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Old 08-27-2019, 11:59 AM
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Question Military researchers develop self-destructing material that 'disappears in an instant

Military researchers develop self-destructing material that 'disappears in an instant' to carry out covert missions without leaving any trace
By: James Pero for Dailymail - London - 8-27-19

- A new polymer can vanish when in contact with sun light or by push of a button

- Researchers say it could be used for covert military operations

- The polymer could be used as a delivery vessel and vanish rapidly afterward

A special type of polymer capable of disappearing without a trace is being tested by the US government.

Scientists say the material, made by researchers at the American Chemical Society at the behest of the Department of Defense, could be used to deploy electronic sensors and deliver military equipment covertly by dropping off packages and leaving no sign that the device was ever there.

'This is not the kind of thing that slowly degrades over a year, like the biodegradable plastics that consumers might be familiar with,' said Paul Kohl a doctor whose team developed the material.

'This polymer disappears in an instant when you push a button to trigger an internal mechanism or the sun hits it.'

Video link:
Self-destructing Polymers Disintegrate in Daylight.

To achieve the the rapid transition from a solid state to decomposition, researchers say they used a type of polymer with a 'low ceiling temperature,' meaning that its bonds quickly break apart when above a certain threshold.

In this case, scientists used a light-sensitive catalyst to kickstart the polymers decomposition, meaning that as soon as the material is exposed to sunlight, it begins to vanish.

This would theoretically allow an operative to send out the polymer at night, leaving no trace of it when the sun rises.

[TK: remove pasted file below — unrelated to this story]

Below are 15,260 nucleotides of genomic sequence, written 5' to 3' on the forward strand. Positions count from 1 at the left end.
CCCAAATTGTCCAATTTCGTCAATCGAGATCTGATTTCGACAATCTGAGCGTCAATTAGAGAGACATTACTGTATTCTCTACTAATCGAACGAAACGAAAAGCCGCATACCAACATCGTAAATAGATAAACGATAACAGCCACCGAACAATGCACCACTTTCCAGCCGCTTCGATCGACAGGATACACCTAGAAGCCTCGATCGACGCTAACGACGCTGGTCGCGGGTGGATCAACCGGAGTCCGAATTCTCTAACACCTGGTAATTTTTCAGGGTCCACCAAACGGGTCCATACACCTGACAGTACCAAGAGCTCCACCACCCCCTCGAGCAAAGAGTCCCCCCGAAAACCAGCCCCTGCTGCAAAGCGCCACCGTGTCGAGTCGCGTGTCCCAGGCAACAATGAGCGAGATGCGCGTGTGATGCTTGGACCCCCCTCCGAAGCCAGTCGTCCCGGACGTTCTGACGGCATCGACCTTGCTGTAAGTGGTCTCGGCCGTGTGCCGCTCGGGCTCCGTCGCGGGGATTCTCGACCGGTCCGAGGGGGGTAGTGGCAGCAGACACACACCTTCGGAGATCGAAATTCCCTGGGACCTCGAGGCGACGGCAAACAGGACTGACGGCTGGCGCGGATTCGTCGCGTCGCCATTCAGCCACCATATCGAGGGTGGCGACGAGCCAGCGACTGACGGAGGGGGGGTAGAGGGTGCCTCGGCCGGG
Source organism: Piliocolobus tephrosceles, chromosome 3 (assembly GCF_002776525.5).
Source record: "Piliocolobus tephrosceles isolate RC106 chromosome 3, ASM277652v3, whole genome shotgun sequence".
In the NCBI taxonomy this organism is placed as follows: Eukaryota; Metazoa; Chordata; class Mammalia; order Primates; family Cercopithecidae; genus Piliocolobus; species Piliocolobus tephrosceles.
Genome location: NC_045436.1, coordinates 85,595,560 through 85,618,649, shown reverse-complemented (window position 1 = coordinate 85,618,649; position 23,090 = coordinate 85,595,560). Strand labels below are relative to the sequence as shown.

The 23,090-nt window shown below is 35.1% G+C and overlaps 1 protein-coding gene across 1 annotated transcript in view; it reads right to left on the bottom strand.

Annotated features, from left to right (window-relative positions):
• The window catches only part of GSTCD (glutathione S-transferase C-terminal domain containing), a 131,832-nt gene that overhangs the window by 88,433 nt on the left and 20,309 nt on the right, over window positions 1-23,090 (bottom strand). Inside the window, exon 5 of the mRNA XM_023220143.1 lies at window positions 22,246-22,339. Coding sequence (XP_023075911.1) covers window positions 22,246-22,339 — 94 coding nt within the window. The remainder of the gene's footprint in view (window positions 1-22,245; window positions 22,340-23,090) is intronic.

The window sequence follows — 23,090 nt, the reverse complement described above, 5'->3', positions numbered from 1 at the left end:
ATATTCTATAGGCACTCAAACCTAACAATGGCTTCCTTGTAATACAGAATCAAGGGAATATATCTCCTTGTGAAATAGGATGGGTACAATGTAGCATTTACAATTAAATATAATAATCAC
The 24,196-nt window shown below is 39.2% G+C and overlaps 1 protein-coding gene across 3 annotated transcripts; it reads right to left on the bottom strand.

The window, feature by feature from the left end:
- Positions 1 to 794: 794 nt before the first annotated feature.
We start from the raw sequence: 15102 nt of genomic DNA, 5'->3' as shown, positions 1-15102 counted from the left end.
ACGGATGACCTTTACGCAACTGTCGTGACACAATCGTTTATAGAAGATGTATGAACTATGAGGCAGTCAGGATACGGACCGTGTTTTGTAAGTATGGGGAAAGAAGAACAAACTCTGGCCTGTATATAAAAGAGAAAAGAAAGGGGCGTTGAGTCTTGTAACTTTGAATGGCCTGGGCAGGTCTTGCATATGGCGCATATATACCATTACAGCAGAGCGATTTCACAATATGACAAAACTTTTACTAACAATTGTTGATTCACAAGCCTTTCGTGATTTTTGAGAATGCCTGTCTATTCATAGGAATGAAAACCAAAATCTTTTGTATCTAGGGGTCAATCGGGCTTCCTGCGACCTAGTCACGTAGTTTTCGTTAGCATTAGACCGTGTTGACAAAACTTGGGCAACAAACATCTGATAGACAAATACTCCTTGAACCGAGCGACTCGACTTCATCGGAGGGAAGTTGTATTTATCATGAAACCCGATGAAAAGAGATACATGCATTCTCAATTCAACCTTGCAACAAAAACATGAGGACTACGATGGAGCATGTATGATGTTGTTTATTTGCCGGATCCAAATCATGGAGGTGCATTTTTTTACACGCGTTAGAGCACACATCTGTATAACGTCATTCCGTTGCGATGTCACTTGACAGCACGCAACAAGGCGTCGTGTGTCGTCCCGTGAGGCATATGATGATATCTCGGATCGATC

Using this method, the researchers say they were also able to adjust the timing of decomposition to create materials with a longer shelf-life.

'We have a way to delay the depolymerization for a specific amount of time—one hour, two hours, three hours,' said Kohl in a statement.

'You would keep it in the dark until you were going to use it, but then you would deploy it during the day, and you would have three hours before it decomposes.'

Photo link:
Scientist have pursued the creation of a polymer that can disappear rapidly but have failed due to their instability at room temperature

Yet another version is made to be sensitive to fluorescent light, making the material practical for indoor missions.

Scientists have tried for many years to create such a material but have failed due to the polymers' instability when at room temperature.

By removing impurities from the substance before synthesis, however, they say the polymer was for more durable than its predecessors.

Though the polymer is already being incorporated into military technology, researchers say that it may have other more civilian or commercial applications as well.

Among them, they cite its potential for use as a temporary epoxy used in construction or for use as delivery vehicles to areas where recovery is difficult.

Personal note: Hmmm - seems like spooky material. I would suggest many - many test before issuing such a product. Shelf life is short have to build it (in the dark?) then keep it our of the sum (and hopefully that's all) - but I think "we need a lot more time before issuing" such a product with a short shelf life in sunlight!!! Just my thoughts. Spooky Stuff!


O Almighty Lord God, who neither slumberest nor sleepest; Protect and assist, we beseech thee, all those who at home or abroad, by land, by sea, or in the air, are serving this country, that they, being armed with thy defence, may be preserved evermore in all perils; and being filled with wisdom and girded with strength, may do their duty to thy honour and glory; through Jesus Christ our Lord. Amen.

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